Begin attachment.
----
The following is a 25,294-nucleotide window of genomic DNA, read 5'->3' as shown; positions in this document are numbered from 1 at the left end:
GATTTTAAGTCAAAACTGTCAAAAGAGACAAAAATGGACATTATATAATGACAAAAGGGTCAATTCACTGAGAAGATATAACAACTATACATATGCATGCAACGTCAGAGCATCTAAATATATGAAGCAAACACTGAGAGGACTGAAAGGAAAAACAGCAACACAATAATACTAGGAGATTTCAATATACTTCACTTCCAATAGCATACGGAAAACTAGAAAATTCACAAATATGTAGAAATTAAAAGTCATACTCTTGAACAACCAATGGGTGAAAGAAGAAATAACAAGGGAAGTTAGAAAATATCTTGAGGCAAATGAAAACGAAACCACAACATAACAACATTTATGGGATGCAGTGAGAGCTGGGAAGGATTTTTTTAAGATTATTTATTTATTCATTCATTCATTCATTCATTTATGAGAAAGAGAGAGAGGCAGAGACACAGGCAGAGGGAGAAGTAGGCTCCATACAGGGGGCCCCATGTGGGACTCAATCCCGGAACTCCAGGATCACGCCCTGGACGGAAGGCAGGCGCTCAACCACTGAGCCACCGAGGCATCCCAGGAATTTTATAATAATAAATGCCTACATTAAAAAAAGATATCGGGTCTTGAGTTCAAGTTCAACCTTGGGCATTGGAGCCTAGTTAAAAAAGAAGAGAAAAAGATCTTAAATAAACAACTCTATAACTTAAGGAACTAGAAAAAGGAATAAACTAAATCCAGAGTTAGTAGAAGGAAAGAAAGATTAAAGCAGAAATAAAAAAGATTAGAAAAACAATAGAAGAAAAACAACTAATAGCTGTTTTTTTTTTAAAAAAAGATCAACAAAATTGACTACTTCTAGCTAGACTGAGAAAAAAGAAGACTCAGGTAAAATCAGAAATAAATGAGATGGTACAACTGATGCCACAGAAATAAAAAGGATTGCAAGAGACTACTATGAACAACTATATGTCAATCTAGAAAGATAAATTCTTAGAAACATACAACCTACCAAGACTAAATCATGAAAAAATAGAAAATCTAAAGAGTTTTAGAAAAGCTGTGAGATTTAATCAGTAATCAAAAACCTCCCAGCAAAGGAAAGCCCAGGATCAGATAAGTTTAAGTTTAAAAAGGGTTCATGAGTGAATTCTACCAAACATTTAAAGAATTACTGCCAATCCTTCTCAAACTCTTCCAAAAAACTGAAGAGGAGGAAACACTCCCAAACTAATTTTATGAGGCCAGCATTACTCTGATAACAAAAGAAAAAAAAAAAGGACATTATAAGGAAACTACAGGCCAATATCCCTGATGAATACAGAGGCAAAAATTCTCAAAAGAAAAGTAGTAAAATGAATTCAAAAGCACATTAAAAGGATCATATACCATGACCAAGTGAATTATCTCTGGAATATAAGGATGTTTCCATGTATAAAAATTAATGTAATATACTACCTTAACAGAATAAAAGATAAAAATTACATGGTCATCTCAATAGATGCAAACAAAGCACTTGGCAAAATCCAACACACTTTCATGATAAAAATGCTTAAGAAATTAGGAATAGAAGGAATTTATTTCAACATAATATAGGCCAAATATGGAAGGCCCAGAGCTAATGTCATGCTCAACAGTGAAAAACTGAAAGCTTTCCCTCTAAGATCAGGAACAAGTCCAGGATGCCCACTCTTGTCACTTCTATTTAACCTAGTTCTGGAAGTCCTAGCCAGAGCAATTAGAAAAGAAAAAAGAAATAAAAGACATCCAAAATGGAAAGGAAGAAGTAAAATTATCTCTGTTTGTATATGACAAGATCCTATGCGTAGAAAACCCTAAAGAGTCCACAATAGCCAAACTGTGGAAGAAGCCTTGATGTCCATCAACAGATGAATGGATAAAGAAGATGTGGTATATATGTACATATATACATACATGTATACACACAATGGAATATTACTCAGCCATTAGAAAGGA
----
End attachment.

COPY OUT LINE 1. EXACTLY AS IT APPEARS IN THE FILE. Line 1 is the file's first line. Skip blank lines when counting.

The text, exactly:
The following is a 25,294-nucleotide window of genomic DNA, read 5'->3' as shown; positions in this document are numbered from 1 at the left end: